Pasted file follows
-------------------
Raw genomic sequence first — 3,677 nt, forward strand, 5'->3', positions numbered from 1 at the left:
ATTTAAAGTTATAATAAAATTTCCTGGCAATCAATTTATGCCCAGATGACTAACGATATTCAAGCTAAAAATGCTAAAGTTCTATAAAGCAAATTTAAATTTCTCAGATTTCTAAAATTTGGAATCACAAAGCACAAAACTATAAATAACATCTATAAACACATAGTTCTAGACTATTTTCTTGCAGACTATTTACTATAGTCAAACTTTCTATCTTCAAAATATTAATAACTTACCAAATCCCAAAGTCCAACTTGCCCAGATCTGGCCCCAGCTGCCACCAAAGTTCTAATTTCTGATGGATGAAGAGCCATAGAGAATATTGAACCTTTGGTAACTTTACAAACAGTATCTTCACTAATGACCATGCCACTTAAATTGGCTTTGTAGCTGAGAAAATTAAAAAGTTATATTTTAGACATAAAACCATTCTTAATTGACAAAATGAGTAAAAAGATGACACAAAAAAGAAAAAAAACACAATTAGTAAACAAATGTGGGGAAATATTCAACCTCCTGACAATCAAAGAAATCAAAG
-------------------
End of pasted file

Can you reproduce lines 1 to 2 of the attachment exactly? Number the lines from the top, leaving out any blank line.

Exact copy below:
Raw genomic sequence first — 3,677 nt, forward strand, 5'->3', positions numbered from 1 at the left:
ATTTAAAGTTATAATAAAATTTCCTGGCAATCAATTTATGCCCAGATGACTAACGATATTCAAGCTAAAAATGCTAAAGTTCTATAAAGCAAATTTAAATTTCTCAGATTTCTAAAATTTGGAATCACAAAGCACAAAACTATAAATAACATCTATAAACACATAGTTCTAGACTATTTTCTTGCAGACTATTTACTATAGTCAAACTTTCTATCTTCAAAATATTAATAACTTACCAAATCCCAAAGTCCAACTTGCCCAGATCTGGCCCCAGCTGCCACCAAAGTTCTAATTTCTGATGGATGAAGAGCCATAGAGAATATTGAACCTTTGGTAACTTTACAAACAGTATCTTCACTAATGACCATGCCACTTAAATTGGCTTTGTAGCTGAGAAAATTAAAAAGTTATATTTTAGACATAAAACCATTCTTAATTGACAAAATGAGTAAAAAGATGACACAAAAAAGAAAAAAAACACAATTAGTAAACAAATGTGGGGAAATATTCAACCTCCTGACAATCAAAGAAATCAAAG